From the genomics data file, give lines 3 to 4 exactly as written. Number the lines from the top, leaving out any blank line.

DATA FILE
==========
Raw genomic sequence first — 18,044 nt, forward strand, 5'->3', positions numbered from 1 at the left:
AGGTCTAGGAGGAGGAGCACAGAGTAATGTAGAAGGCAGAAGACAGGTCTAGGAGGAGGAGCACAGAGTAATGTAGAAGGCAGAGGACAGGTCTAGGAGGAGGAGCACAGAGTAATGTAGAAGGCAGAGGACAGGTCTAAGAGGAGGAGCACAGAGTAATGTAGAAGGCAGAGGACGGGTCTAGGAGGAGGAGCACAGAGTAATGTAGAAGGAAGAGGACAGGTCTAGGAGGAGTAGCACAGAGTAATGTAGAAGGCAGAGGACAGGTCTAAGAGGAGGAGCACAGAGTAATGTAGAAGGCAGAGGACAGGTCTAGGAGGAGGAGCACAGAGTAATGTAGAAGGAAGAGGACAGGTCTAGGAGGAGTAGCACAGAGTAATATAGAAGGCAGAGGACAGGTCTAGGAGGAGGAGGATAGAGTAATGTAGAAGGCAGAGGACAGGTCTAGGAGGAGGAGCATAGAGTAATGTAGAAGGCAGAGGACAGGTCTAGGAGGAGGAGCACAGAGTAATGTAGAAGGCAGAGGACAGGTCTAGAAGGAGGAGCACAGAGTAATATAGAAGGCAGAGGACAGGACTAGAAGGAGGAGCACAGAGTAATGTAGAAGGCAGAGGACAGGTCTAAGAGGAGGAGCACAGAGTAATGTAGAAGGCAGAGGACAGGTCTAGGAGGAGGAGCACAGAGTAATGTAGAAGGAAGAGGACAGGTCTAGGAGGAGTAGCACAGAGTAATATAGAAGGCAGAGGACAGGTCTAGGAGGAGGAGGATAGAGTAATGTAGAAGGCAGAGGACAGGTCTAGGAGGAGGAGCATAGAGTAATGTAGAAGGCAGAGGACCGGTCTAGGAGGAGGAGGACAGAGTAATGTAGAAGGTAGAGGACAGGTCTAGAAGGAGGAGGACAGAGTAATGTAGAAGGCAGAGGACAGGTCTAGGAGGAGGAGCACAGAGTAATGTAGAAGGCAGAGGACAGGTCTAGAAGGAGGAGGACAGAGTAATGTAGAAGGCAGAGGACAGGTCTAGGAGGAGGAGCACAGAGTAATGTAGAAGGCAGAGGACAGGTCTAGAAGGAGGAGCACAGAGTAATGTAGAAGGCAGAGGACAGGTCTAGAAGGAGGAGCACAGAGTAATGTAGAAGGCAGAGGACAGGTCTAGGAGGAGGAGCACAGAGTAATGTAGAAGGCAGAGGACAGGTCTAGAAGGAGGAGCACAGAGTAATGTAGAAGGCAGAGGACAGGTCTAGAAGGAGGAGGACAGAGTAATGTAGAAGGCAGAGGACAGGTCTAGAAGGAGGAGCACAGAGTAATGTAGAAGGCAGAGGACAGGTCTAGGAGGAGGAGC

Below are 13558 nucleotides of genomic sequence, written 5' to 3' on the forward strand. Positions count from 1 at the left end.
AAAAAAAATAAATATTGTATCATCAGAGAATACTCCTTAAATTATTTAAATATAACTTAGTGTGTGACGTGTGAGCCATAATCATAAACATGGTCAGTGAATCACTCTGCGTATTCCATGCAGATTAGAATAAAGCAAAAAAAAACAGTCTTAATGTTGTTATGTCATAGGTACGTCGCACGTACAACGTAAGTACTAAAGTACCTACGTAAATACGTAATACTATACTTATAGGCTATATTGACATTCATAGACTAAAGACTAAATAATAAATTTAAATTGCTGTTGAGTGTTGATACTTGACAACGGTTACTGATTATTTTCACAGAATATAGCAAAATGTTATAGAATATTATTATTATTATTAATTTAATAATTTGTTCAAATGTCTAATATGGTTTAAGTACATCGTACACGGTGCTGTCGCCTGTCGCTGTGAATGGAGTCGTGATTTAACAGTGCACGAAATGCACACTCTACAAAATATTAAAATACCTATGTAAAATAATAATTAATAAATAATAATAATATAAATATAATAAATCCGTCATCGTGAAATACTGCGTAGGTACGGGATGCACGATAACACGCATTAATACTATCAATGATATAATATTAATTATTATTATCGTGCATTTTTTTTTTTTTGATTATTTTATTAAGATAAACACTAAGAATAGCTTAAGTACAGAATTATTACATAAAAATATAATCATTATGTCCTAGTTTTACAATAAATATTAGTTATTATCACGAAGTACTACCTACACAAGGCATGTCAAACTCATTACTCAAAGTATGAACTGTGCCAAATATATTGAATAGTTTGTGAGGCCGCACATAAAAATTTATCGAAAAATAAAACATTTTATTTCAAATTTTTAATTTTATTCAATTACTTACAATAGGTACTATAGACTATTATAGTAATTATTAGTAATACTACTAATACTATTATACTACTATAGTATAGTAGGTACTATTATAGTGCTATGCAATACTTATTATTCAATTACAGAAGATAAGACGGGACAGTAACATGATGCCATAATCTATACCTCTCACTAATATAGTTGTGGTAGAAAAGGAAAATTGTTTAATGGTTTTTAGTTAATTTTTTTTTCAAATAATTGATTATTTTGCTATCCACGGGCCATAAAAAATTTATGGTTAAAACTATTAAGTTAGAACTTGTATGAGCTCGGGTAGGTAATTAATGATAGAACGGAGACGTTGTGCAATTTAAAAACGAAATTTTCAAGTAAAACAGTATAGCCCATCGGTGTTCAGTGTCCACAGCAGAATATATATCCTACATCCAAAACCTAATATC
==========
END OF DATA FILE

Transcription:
Below are 13558 nucleotides of genomic sequence, written 5' to 3' on the forward strand. Positions count from 1 at the left end.
AAAAAAAATAAATATTGTATCATCAGAGAATACTCCTTAAATTATTTAAATATAACTTAGTGTGTGACGTGTGAGCCATAATCATAAACATGGTCAGTGAATCACTCTGCGTATTCCATGCAGATTAGAATAAAGCAAAAAAAAACAGTCTTAATGTTGTTATGTCATAGGTACGTCGCACGTACAACGTAAGTACTAAAGTACCTACGTAAATACGTAATACTATACTTATAGGCTATATTGACATTCATAGACTAAAGACTAAATAATAAATTTAAATTGCTGTTGAGTGTTGATACTTGACAACGGTTACTGATTATTTTCACAGAATATAGCAAAATGTTATAGAATATTATTATTATTATTAATTTAATAATTTGTTCAAATGTCTAATATGGTTTAAGTACATCGTACACGGTGCTGTCGCCTGTCGCTGTGAATGGAGTCGTGATTTAACAGTGCACGAAATGCACACTCTACAAAATATTAAAATACCTATGTAAAATAATAATTAATAAATAATAATAATATAAATATAATAAATCCGTCATCGTGAAATACTGCGTAGGTACGGGATGCACGATAACACGCATTAATACTATCAATGATATAATATTAATTATTATTATCGTGCATTTTTTTTTTTTTGATTATTTTATTAAGATAAACACTAAGAATAGCTTAAGTACAGAATTATTACATAAAAATATAATCATTATGTCCTAGTTTTACAATAAATATTAGTTATTATCACGAAGTACTACCTACACAAGGCATGTCAAACTCATTACTCAAAGTATGAACTGTGCCAAATATATTGAATAGTTTGTGAGGCCGCACATAAAAATTTATCGAAAAATAAAACATTTTATTTCAAATTTTTAATTTTATTCAATTACTTACAATAGGTACTATAGACTATTATAGTAATTATTAGTAATACTACTAATACTATTATACTACTATAGTATAGTAGGTACTATTATAGTGCTATGCAATACTTATTATTCAATTACAGAAGATAAGACGGGACAGTAACATGATGCCATAATCTATACCTCTCACTAATATAGTTGTGGTAGAAAAGGAAAATTGTTTAATGGTTTTTAGTTAATTTTTTTTTCAAATAATTGATTATTTTGCTATCCACGGGCCATAAAAAATTTATGGTTAAAACTATTAAGTTAGAACTTGTATGAGCTCGGGTAGGTAATTAATGATAGAACGGAGACGTTGTGCAATTTAAAAACGAAATTTTCAAGTAAAACAGTATAGCCCATCGGTGTTCAGTGTCCACAGCAGAATATATATCCTACATCCAAAACCTAATATC